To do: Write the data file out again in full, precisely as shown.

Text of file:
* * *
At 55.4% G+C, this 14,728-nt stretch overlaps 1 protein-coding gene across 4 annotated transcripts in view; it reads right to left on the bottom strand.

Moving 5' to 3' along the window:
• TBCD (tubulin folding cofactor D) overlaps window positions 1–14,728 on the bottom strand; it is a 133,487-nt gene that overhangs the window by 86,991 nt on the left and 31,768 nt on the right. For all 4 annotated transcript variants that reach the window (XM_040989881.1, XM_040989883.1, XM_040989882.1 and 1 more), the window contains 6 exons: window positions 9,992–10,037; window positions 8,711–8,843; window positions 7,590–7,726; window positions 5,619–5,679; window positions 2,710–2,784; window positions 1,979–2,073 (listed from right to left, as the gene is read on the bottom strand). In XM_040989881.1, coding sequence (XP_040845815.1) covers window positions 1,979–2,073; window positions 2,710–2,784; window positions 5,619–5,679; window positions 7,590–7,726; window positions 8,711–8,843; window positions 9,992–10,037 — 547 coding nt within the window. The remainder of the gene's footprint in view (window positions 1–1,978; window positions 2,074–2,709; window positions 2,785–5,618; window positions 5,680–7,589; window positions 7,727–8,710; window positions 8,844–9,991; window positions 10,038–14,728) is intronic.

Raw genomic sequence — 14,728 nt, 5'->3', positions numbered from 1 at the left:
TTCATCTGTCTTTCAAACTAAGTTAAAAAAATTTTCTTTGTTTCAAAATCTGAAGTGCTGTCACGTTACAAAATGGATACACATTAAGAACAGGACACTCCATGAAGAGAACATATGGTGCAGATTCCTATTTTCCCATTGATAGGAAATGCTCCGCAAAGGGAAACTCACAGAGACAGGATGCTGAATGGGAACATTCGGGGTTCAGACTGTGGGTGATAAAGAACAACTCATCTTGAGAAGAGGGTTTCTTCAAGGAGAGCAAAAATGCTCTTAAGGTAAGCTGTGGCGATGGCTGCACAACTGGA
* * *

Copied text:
At 55.4% G+C, this 14,728-nt stretch overlaps 1 protein-coding gene across 4 annotated transcripts in view; it reads right to left on the bottom strand.

Moving 5' to 3' along the window:
• TBCD (tubulin folding cofactor D) overlaps window positions 1–14,728 on the bottom strand; it is a 133,487-nt gene that overhangs the window by 86,991 nt on the left and 31,768 nt on the right. For all 4 annotated transcript variants that reach the window (XM_040989881.1, XM_040989883.1, XM_040989882.1 and 1 more), the window contains 6 exons: window positions 9,992–10,037; window positions 8,711–8,843; window positions 7,590–7,726; window positions 5,619–5,679; window positions 2,710–2,784; window positions 1,979–2,073 (listed from right to left, as the gene is read on the bottom strand). In XM_040989881.1, coding sequence (XP_040845815.1) covers window positions 1,979–2,073; window positions 2,710–2,784; window positions 5,619–5,679; window positions 7,590–7,726; window positions 8,711–8,843; window positions 9,992–10,037 — 547 coding nt within the window. The remainder of the gene's footprint in view (window positions 1–1,978; window positions 2,074–2,709; window positions 2,785–5,618; window positions 5,680–7,589; window positions 7,727–8,710; window positions 8,844–9,991; window positions 10,038–14,728) is intronic.

Raw genomic sequence — 14,728 nt, 5'->3', positions numbered from 1 at the left:
TTCATCTGTCTTTCAAACTAAGTTAAAAAAATTTTCTTTGTTTCAAAATCTGAAGTGCTGTCACGTTACAAAATGGATACACATTAAGAACAGGACACTCCATGAAGAGAACATATGGTGCAGATTCCTATTTTCCCATTGATAGGAAATGCTCCGCAAAGGGAAACTCACAGAGACAGGATGCTGAATGGGAACATTCGGGGTTCAGACTGTGGGTGATAAAGAACAACTCATCTTGAGAAGAGGGTTTCTTCAAGGAGAGCAAAAATGCTCTTAAGGTAAGCTGTGGCGATGGCTGCACAACTGGA